Wednesday, September 21, 2011


"To this John replied, "A man can receive only what is given him from
heaven." - John 3:27

"God never gave you that property," said my friend who had entered my
life at a time of great turmoil. These were hard words at the time. I
was separated in my marriage, and my financial resources were drying up
on all fronts. It was like rowing a boat with five big holes in it, not
knowing which one to try to plug. My business, my personal finances, my
marriage, all seemed to be drying up at the same time. My friend had
made an observation about some land we had purchased years before. His
point was that I had acquired something that God had never given me. In
other words, it was not a Spirit-directed purchase that was blessed by
God. It was not a by-product of God's blessing; it was a source of sweat
and toil born out of the wrong motives of the heart.
When John's disciples came to him and asked if he was the Messiah, he
responded that he was not and that one could only be what God had given
him to be. He was a forerunner to the Messiah, and he was fulfilling a
call God had given him. We cannot acquire and become anything that God
has not given us. God gave John that anointing. We must ask whether we
are trying to be or trying to acquire anything God has not given us.
When we seek to acquire anything that God has not given us, we can
expect God to respond to us like any good father would to a child. He
will remove that which the child is not supposed to have.
David understood this principle. When he was preparing to furnish the
temple, he told God in his prayer, "Everything comes from You, and we
have given You only what comes from Your hand" (1 Chron. 29:14b).

Monday, September 12, 2011


"Let the morning bring me word of your unfailing love, for I have put my
trust in You. Show me the way I should go, for to You I lift up my soul." -Psalm 143:8

Two of the greatest inventions of my time have been the laptop computer
and e-mail. The laptop means I no longer have to stay in one place to be
productive in my business life. E-mail has allowed me to stay connected
to people all around the world with the touch of a button.
My greatest frustration is when either of these does not work. Sometimes
e-mail cannot be used because I can't get a connection. Sometimes I
cannot use my laptop because I have not properly charged it, and then
the charge runs out while I am on an airplane. Both of these situations
mean I am unable to tap into the resource that allows me to fulfill my
calling in my work to the fullest.
The morning time with God is much like these situations. God pours His
Word into my spirit, and I am recharged. This recharging has an
important effect on my day. It allows me the greatest opportunity to
hear the small voice that directs my steps. If I refuse to "get
connected," I risk following my own ways of fulfilling the duties of my
day. It sets forth the opportunity for God to speak into my spirit what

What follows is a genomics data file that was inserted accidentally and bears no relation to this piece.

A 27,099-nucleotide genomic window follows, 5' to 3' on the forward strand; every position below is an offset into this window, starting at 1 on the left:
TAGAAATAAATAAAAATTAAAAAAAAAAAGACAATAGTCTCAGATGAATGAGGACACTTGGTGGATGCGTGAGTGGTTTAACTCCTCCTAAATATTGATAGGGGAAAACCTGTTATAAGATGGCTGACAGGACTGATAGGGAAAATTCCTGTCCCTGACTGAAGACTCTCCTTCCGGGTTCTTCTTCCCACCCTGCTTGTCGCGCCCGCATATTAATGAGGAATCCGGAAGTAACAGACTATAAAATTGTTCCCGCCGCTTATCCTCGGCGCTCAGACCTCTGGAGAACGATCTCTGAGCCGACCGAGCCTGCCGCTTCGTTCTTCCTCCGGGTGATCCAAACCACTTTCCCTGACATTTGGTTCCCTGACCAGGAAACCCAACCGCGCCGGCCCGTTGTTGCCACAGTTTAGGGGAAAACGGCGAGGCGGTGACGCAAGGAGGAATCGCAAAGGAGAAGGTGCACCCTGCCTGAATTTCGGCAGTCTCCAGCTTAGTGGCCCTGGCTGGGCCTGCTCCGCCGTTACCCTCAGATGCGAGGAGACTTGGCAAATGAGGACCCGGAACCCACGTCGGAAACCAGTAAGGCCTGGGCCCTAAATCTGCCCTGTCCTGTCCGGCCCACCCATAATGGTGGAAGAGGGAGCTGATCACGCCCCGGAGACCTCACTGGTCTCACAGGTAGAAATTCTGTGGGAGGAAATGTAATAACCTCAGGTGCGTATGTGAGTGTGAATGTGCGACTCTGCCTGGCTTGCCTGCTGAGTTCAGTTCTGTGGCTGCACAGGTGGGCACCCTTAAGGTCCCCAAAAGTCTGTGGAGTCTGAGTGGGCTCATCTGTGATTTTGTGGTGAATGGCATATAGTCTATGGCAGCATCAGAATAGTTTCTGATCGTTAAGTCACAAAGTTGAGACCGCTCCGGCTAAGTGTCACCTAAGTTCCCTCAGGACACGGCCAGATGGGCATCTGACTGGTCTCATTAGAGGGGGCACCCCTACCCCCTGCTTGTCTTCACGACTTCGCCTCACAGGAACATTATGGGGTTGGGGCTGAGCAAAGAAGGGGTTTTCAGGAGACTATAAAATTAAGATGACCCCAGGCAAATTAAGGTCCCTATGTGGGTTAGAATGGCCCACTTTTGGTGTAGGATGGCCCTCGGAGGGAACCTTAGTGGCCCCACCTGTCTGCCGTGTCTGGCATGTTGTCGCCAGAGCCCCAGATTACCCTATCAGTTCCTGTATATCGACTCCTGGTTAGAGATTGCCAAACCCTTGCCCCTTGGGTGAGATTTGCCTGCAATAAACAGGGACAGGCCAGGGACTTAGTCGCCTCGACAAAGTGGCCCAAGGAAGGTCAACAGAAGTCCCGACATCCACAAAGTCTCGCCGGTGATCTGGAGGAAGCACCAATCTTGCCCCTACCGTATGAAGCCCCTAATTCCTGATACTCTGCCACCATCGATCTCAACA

He desires for me each day. It allows me to focus on God's purposes, not
The only way to know someone is to spend time with him or her. The only
way to discern the voice of another is to hear that person's voice.
David, the author of this psalm, was a warrior, king, and businessman.
He understood this principle of connecting with God in the morning. His
morning allowed him to connect with God's love, renew his trust in Him,
and hear His directions for his life. Shouldn't you and I do the same?

Monday, September 5, 2011


No doubt, there are so many situations that can trouble the heart of many in marriage relationships in our world today. No matter how strong we are, there are times when our strength seems not enough to bear the weight of the burdens, problems, challenges or vicissitudes of life that are certain to confront us in this world. Is it in the area of our finance, child-bearing, in-laws palaver, way-ward husband, quarrelsome wife, childlessness, worrisome child, sickness, period of unemployment, general economic downturn, etc.? Infact, it sometimes looks as if we are so overwhelmed to the point that we fear being ultimately consumed. Sometimes, it’s as if we are the only one in the whole world that seems to have been singled out for troubles!
However, the Lord would not want us to be troubled by troubles. “Let not your heart be troubled” is a demand upon our strength of character. It’s you who should not “let” [allow, permit] your heart be troubled. This means that you have the power, as well as the choice, to “let” or “not let” your heart to be troubled by troubles! Jesus here seems to acknowledge that troubles will surely approach unto you [your heart] one way or the other; but He leaves you with the option to open the door of your heart unto it or not. Actually, He categorically told us that we are going to have troubles as long as we remain kicking upon this earth (Jn. 16:33). No man or woman or marriage is wholesomely immune to this common visitation; the only difference comes in their varieties, timings and dimensions.